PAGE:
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Is the Rise of IS Such a Mystery?
International

Is the Rise of IS Such a Mystery?

If you’ve been watching the international response to the Islamic State militant group with a sense of dismay at that lackluster effort, an intriguing new article offers a novel explanation for why that campaign has seen little success: Officials in NATO countries are totally baffled by the group’s rise.
The article, “The Mystery of IS,” published in the New York Review of Books, grants anonymity to its author, a person with “wide experience in the Middle East and was formerly an official of a NATO country,” in order to review a set of recent books on the Islamic State and its rise to power in Iraq and Syria, Elias Groll wrote for Foreign Policy.
The article’s central thesis is that while each of the books contains insights into the group, its history and operations, none of the theories put forward to explain the rise of the Islamic group provides compelling explanations as to how this group was able to amass so much power, so quickly.
“Nothing since the triumph of the Vandals in Roman North Africa has seemed so sudden, incomprehensible and difficult to reverse as the rise of IS,” the author writes, using an acronym for the group.
“None of our analysts, soldiers, diplomats, intelligence officers, politicians or journalists has yet produced an explanation rich enough, even in hindsight, to have predicted the militant movement’s rise.”
It is the inability to adequately understand the group, the author believes, that has crippled the effort to defeat it.

  Gaps of Knowledge
While it is difficult to speculate as to the author’s identity, it’s a remarkably candid document that speaks to the enormous gaps in our knowledge about the IS.
The group’s leader, Abu Bakr al-Baghdadi, for example, is a total cipher, his biography barely rising above the level of rumor. Then there is the mystery of how the IS came to best other militants.
Other insurgent groups have sometimes blamed their collapse and lack of success, and IS’s rise, on lack of resources. For instance, the Sunni Awakening leaders in Iraq argue that they lost control of their communities only because the Baghdad government ceased to pay their salaries. But there is no evidence that IS initially received more cash or guns than these groups; rather the reverse.
Meanwhile, the group has ended decades of theorizing on insurgent warfare, stretching back to Mao and Lawrence of Arabia, holding that militants should blend in among the locals and avoid holding territory, where they can be hit by the overwhelming firepower of their enemy.
The author cites “US Army studies of more than 40 historical insurgencies” that “suggest again and again that holding ground, fighting pitched battles and alienating the cultural and religious sensibilities of the local population are fatal.”
Despite adopting tactics that should cause it to fail, the IS is far from being defeated. Yet another mystery.

  Contradictory Reports
Reports of how the group governs are rife with contradictions. Some describe it as “a well-run organization that combines bureaucratic efficiency and military expertise with a sophisticated use of information technology.”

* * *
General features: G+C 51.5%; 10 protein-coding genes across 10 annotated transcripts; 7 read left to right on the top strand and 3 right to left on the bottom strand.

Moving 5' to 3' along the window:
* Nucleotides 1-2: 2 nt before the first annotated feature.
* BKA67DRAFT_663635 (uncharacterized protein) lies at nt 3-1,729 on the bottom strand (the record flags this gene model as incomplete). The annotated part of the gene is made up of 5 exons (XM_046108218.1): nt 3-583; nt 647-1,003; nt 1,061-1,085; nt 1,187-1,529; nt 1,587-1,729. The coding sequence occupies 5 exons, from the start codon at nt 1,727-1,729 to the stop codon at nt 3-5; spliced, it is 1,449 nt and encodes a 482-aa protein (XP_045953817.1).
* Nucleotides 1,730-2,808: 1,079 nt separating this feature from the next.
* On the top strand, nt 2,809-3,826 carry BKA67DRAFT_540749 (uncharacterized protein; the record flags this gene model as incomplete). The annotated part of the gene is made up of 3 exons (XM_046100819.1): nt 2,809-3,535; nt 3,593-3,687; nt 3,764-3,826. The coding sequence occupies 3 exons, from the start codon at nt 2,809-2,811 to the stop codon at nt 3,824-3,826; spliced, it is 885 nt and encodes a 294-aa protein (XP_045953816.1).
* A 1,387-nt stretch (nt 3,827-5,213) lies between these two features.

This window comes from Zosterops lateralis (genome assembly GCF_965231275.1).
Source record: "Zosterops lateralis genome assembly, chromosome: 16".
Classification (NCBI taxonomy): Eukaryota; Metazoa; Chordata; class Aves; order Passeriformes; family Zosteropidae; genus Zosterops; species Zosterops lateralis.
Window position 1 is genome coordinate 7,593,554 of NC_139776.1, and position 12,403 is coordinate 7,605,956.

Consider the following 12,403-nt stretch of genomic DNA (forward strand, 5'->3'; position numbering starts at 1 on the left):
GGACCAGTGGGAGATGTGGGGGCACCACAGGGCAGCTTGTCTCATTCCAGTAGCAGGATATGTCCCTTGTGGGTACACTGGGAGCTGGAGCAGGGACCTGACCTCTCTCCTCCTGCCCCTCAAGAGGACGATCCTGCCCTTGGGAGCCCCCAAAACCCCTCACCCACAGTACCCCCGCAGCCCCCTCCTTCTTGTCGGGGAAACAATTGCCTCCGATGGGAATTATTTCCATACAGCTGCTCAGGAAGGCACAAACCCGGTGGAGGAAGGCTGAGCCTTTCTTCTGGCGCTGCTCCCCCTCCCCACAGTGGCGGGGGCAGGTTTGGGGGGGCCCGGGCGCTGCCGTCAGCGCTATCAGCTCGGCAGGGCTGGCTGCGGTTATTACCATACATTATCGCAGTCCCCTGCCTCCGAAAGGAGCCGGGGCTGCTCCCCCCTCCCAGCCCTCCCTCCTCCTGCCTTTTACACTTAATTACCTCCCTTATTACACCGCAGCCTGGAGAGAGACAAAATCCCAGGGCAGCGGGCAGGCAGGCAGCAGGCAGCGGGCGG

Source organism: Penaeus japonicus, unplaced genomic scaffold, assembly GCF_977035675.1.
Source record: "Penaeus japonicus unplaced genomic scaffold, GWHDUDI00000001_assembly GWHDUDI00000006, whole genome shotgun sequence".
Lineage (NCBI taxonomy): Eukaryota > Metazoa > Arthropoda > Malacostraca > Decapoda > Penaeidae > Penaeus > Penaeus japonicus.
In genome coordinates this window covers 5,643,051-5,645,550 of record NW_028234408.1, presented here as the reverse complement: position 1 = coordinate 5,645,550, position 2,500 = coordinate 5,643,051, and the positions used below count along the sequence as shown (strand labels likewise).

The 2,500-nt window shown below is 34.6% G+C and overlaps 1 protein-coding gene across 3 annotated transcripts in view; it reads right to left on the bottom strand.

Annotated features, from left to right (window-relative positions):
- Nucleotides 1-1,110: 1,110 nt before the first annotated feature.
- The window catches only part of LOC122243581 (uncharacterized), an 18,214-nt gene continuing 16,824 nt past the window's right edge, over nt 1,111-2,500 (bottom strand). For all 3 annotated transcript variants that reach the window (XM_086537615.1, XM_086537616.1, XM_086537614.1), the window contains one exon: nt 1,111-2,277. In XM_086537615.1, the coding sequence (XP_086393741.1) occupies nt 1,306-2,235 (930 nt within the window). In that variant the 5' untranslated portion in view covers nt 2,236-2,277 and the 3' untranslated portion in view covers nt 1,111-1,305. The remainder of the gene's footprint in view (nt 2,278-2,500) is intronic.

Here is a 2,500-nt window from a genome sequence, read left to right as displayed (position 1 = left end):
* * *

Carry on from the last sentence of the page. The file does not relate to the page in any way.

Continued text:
Others report the IS is incapable of governing. Which is it? Another mystery.
But other parts of the essay are marked by the author throwing up his (or her) hands at trying to understand how extreme violence and depravity can in fact be appealing to the group’s recruits.
Foreign fighters have joined the group from Norway, Egypt, Tunisia, France, Yemen and Canada. Whether in wealthy social democracies or poor dictatorships, the extremist group has managed to find recruits, leading the author to question theories that “social exclusion, poverty or inequality” drive people to join the group.
According to UN experts, around 5,500 Tunisians are fighting alongside militants abroad.
“Sophisticated travel networks operate to take recruits across the porous borders, and sometimes through areas where trafficking in people and illicit goods may not be effectively controlled,” UN said in a report.
It said an estimated 4,000 Tunisians were in Syria, between 1,000 and 1,500 in Libya, 200 in Iraq, 60 in Mali and 50 in Yemen. Around 625 who have returned from Iraq are being prosecuted.

  IS Attraction
Here, the author seems to want not to understand why violent nihilism can be attractive, almost as if she or he were afraid what she or he might find.
“I have often been tempted to argue that we simply need more and better information,” the author writes. “It is not clear whether our culture can ever develop sufficient knowledge, rigor, imagination and humility to grasp the phenomenon of IS.”
But social exclusion, poverty and inequality exist in both Norway and Egypt, albeit in different numbers. According to champions of that theory of IS recruitment, the foreign fighter phenomenon transcends borders because those conditions do as well.
Even if our understanding of foreign fighter recruiting is not complete, what we do know gives us some idea of how we arrived at this juncture in history.
At the same time, it is for this reason that the article is one of the best things to recently have been written on the IS: It honestly grapples with the limits of our knowledge of the group.
By documenting in fairly comprehensive fashion what we do and do not know, it points toward the weaknesses in the international response, the failure to understand how the group behaves within the context of local politics and how its actions have ripped up the conventional wisdom of guerrilla warfare.
In this way, then, what is presented as a mystery is not so much a mystery: It is perhaps the next avenue of inquiry to be pursued by officials and analysts.

 

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